4 Jun 2011

Ascension

Ancient tradition held that Ascension fell 40 days after Easter but for various reasons, the Irish bishops moved the celebration of the Feast of the Ascension of the Lord to the Sunday following the traditional date which we celebrate this year on June 5th.


"As he said this he was lifted up while they looked on, and a cloud took him from their sight. They were still staring into the sky when suddenly two men in white were standing near them and they said, ‘Why are you men from Galilee standing here looking into the sky? Jesus who has been taken up from you into heaven, this same Jesus will come back in the same way as you have seen him go there.’" (Acts 1: 1-11)


The Ascension of Jesus is the Christian teaching found in the New Testament when the resurrected Jesus was taken up to heaven in his resurrected body, in the presence of eleven of his apostles, occurring 40 days after the resurrection. An angel told the watching disciples that Jesus' second coming would take place in the same manner as his ascension. The Ascension of Jesus is professed in the Nicene Creed and in the Apostles' Creed. The Ascension implies Jesus' humanity being taken into heaven. The familiar account of Jesus ascending bodily into the clouds is given fully only in the Acts of the Apostles, but is briefly described also in the Gospel of Luke (often considered to be by the same author) at 24:50–53 and in the ending of Mark 16 at 16:19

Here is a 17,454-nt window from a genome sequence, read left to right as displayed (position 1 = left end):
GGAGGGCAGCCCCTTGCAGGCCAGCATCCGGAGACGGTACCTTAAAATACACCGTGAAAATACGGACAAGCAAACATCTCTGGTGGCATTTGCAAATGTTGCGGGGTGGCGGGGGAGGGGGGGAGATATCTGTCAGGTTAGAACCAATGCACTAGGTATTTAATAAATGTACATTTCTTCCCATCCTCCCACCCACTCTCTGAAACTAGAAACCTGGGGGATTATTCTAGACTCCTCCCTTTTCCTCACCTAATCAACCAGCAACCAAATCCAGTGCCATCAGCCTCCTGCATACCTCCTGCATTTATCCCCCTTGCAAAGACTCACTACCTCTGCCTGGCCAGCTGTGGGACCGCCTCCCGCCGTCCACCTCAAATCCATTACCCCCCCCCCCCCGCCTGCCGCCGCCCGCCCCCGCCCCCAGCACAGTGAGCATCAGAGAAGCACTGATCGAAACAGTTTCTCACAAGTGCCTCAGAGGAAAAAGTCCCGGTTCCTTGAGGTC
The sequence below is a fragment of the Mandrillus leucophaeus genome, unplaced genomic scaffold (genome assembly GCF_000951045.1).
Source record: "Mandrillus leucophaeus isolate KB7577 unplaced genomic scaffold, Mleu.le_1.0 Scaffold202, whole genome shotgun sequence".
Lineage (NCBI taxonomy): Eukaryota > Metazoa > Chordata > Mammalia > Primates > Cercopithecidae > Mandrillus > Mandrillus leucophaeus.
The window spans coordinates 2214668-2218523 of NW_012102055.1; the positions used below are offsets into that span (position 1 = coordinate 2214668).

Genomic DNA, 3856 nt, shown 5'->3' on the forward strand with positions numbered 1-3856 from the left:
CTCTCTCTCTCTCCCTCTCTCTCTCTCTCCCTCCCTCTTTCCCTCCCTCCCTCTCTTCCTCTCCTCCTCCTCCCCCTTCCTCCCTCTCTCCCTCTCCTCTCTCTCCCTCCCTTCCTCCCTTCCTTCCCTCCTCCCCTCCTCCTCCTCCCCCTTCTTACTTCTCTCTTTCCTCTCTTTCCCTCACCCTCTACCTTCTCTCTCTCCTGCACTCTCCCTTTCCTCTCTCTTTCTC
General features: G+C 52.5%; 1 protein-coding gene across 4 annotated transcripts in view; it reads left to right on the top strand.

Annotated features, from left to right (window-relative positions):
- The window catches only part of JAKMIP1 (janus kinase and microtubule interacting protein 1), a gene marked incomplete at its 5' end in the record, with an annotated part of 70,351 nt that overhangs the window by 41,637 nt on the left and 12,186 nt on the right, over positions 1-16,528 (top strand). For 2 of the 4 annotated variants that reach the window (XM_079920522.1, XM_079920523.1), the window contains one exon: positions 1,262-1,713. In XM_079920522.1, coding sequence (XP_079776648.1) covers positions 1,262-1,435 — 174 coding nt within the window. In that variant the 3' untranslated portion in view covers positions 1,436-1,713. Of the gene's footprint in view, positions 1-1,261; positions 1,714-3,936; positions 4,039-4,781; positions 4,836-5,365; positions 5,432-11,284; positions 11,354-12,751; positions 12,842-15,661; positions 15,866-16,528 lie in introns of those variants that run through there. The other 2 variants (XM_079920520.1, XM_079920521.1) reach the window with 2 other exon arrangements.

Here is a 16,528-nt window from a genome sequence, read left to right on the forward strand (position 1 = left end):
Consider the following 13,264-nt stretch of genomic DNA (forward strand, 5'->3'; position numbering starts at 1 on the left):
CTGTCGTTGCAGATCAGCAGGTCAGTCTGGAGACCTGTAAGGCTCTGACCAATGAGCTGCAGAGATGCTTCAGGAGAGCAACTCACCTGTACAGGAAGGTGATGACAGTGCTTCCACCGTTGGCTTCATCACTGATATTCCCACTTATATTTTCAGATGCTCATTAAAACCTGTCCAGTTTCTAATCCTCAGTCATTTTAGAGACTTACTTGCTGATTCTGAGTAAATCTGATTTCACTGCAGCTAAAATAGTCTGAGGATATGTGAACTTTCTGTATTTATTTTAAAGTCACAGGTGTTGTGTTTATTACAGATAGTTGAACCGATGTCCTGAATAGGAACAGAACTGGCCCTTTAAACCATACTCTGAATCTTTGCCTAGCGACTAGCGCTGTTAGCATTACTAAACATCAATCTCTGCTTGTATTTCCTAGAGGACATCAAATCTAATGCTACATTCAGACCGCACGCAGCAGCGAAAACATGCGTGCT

In Eastern Orthodox and Oriental Orthodox theology, the Ascension is interpreted as the culmination of the Mystery of the Incarnation, in that it not only marked the completion of Jesus' physical presence among his apostles, but consummated the union of God and man when Jesus ascended in his glorified human body to sit at the right hand of God the Father. The Ascension and the Transfiguration both figure prominently in the Orthodox doctrine of theosis. The bodily Ascension into heaven is also understood as the final token of Christ's two natures: divine and human.

In his homily for Ascension, Deacon Greg notes that:
"It is tempting on this feast of the Ascension to experience it the way the apostles did, to gaze into the heavens and to ponder the clouds and to pray over the miracle of this great moment.But Christ’s words to his apostles are words to us all. ‘Go.’ The world will not be converted on a mountaintop. The message will not be spread in the clouds. It will happen in the streets and the synagogues, in public squares and private homes, in books and newspapers and media of all kinds. It needs to be lived in the world"

Reflections on the feast from:  
  • Pat Gohn makes the point that if the Gospels are the original words and deeds of Jesus, the Ascension sets the stage for the sequel -- "The Last Days" -- until the Second Coming. Ascension: Cue the sequel.
  • Fr Robert Barron's Word on Fire

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